After her father died when she was two-years-old, Susan Seav watched her illiterate mother raise six children on her own. “My mother’s struggles with her mental and physical health are what compelled me to become a doctor. School was an escape from all the troubles at home, and I was lucky to have teachers who supported and guided me along the way.”
Seav earned a full scholarship to Harvard University to study biology then chose UC San Diego School of Medicine because “it puts medical students in the driver’s seat of their education and has a solid foundation in biological sciences.”
During her time at UC San Diego, Seav was able to fuel her passion for helping underserved communities through programs like the Student-Run Free Clinic Project. Seav also worked with specialists to study fertility preservation for young, female cancer survivors, and in her fourth year of medical school, she took her interest in public health abroad to Peru to provide medical treatment in marginalized communities. “My parents fled the genocide in Cambodia and spent five years in a refugee camp. That has always stayed with me and has played into my decision to help those in need.”
Seav wants to go into internal medicine. “It’s a field that fosters teamwork, community and commitment to individualized patient care — values I hold dear to my heart.”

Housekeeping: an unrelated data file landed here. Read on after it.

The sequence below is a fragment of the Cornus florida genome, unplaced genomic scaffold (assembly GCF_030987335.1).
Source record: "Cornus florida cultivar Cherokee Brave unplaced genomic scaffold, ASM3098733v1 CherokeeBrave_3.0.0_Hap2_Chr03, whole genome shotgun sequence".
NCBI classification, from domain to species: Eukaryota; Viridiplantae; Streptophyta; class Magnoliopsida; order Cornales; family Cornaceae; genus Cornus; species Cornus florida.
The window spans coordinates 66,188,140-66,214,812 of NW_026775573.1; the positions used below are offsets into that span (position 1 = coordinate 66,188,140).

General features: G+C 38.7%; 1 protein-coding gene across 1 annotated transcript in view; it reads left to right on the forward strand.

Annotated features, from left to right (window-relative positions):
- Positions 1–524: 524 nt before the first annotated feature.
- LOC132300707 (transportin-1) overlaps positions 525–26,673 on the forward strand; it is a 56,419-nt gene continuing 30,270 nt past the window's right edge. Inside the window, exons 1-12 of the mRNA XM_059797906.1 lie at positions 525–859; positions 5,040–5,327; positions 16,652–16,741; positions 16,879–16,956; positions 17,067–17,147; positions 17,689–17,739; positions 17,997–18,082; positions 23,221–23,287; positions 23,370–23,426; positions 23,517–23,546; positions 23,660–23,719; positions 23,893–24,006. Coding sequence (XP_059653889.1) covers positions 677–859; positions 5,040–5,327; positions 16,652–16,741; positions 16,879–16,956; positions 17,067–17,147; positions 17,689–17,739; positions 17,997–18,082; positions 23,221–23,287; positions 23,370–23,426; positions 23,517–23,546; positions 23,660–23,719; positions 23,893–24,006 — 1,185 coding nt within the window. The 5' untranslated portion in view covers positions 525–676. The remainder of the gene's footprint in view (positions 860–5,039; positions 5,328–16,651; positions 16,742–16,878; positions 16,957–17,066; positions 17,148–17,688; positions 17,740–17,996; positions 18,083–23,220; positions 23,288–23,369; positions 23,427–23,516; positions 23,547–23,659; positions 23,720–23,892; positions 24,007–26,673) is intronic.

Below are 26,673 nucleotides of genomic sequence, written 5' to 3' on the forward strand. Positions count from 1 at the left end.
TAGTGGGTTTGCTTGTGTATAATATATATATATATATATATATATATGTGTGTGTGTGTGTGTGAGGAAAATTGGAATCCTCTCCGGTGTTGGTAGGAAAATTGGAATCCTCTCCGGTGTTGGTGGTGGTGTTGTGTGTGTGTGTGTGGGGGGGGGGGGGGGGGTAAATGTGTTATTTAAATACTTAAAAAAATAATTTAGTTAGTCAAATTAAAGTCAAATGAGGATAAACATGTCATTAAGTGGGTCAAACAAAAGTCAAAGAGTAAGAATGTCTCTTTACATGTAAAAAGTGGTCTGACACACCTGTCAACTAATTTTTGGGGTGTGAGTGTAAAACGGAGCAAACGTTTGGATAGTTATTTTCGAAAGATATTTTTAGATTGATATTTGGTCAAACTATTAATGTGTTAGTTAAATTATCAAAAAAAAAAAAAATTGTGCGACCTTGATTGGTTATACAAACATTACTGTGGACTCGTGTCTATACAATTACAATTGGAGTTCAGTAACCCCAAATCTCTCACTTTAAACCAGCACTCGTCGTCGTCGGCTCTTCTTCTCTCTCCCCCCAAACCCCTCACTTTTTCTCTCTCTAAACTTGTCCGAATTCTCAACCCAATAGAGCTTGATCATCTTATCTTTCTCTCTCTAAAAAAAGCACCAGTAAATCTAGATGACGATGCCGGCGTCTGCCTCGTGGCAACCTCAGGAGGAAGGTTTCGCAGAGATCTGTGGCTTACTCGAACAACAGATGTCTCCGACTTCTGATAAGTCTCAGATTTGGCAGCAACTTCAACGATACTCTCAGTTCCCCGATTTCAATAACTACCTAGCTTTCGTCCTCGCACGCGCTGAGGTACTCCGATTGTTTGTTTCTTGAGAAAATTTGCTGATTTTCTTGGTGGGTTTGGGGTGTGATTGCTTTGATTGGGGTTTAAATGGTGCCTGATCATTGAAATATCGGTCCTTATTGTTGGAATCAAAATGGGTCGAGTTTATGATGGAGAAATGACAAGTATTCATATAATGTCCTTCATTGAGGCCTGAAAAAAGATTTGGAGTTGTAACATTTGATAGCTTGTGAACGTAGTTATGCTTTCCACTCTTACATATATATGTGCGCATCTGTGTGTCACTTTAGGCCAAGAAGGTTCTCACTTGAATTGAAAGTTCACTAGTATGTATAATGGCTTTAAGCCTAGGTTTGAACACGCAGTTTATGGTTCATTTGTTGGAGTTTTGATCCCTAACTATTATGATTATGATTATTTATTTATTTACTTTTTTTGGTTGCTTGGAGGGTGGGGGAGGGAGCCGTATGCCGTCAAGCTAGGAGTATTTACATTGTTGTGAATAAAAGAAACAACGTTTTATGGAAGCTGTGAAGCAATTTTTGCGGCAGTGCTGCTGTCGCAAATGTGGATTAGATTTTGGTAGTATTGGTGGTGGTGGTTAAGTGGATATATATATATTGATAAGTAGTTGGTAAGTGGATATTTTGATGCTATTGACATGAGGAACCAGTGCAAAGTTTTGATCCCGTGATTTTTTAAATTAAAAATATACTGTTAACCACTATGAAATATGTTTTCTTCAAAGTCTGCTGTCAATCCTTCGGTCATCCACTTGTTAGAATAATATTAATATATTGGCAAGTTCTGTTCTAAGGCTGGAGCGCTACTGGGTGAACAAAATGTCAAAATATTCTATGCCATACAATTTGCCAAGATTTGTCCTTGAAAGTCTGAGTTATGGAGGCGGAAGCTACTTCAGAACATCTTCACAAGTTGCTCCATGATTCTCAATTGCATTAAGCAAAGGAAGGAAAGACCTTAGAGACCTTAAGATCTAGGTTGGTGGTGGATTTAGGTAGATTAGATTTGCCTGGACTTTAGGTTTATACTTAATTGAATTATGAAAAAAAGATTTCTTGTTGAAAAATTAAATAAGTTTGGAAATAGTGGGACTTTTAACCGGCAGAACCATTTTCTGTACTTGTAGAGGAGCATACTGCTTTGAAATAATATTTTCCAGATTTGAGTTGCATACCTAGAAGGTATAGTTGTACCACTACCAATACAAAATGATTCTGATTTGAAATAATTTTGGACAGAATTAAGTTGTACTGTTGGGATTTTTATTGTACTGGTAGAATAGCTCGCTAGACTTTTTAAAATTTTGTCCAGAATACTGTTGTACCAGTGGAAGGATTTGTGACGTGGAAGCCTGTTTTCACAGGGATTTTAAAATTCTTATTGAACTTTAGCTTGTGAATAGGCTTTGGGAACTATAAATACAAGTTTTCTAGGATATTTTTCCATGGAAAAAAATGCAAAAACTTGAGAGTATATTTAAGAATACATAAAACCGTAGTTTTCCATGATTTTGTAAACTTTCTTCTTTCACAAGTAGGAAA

He may not be getting a lot of sleep these days with a newborn baby, but Devesh Vashishtha is fully energized about his future as a doctor. “I want to be a family physician so that I can design policies that improve community health and well-being.”
Vashishtha was part of the medical scholars program at UC San Diego, which means that he was given provisional acceptance to medical school right out of high school. “It gave me the flexibility to study political science as an undergraduate and take a gap year to study Indian classical vocal music.”
During his first and second years of medical school, Vashishtha was inspired by courses that helped him build skills as a critical thinker. Through an elective class, Vashishtha had the opportunity to work with California State Assemblywomen Lorena Gonzalez Fletcher on a state bill that provided sick leave to millions of workers. “It was an incredible honor to be a part of that achievement.”